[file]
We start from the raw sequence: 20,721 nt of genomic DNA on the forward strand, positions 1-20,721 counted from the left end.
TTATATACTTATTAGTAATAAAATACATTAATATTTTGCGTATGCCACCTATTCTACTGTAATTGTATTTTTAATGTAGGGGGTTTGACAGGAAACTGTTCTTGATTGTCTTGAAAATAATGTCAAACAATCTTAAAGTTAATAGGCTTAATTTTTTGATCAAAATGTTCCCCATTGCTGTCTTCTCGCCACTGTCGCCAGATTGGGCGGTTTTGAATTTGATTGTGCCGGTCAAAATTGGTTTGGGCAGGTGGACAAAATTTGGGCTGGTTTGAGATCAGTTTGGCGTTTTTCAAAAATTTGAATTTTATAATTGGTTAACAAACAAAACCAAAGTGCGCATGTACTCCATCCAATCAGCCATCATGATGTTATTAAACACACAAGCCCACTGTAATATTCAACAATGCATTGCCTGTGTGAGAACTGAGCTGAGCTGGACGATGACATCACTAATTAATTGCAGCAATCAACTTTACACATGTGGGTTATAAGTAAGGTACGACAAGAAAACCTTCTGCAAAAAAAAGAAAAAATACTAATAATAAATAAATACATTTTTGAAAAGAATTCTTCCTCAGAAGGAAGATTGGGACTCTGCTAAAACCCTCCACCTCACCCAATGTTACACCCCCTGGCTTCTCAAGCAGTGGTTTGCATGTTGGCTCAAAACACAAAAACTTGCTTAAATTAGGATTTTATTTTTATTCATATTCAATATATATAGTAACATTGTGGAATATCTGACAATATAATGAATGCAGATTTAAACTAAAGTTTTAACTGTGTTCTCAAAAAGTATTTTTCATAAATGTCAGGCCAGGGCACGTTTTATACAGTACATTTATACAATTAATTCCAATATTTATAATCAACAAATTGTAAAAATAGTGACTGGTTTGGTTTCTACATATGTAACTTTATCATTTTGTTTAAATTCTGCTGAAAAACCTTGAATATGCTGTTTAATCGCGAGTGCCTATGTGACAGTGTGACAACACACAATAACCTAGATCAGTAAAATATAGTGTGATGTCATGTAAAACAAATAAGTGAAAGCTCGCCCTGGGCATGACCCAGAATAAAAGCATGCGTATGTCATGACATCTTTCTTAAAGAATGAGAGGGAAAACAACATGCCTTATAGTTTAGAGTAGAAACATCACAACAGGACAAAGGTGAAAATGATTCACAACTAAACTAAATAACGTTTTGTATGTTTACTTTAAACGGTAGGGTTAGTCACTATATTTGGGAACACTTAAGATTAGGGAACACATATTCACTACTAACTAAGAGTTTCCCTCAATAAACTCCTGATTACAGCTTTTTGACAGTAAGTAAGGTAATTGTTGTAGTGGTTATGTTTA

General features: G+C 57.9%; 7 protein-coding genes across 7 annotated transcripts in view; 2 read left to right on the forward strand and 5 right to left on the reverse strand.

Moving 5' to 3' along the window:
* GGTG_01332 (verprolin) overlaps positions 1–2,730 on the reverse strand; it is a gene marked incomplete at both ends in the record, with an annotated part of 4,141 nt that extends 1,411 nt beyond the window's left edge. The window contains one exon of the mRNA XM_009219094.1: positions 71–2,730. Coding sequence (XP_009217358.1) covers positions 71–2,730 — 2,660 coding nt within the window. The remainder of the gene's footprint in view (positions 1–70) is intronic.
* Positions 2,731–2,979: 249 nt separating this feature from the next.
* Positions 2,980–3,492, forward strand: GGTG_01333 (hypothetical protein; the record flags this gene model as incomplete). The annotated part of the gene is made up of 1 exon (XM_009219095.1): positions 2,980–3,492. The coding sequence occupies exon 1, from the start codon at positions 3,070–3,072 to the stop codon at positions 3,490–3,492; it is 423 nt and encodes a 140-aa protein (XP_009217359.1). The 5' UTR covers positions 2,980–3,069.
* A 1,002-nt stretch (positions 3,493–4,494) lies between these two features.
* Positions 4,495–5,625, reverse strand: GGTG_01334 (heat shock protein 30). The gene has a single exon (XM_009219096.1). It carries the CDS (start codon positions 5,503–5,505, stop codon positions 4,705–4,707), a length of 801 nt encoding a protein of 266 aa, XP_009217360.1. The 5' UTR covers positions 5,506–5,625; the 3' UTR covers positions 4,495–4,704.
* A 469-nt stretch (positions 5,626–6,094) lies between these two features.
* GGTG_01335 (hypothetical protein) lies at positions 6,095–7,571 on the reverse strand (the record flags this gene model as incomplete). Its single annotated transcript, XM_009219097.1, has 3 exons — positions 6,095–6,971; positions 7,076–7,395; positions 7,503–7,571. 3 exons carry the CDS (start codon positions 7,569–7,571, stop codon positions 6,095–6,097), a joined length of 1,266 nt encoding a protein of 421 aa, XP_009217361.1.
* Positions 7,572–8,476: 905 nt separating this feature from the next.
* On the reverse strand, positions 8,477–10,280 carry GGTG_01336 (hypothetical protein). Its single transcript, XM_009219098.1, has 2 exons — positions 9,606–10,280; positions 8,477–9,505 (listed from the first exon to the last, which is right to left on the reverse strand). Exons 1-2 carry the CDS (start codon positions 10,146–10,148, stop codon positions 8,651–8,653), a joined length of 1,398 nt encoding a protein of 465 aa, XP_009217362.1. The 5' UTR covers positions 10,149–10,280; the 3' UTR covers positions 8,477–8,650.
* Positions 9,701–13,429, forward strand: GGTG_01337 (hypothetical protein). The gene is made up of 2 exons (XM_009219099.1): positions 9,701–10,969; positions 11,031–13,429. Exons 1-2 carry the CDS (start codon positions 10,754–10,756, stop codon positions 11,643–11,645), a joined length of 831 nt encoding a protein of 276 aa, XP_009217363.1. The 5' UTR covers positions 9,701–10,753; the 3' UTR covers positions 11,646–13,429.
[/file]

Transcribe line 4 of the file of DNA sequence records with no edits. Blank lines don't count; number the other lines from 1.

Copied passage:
Moving 5' to 3' along the window: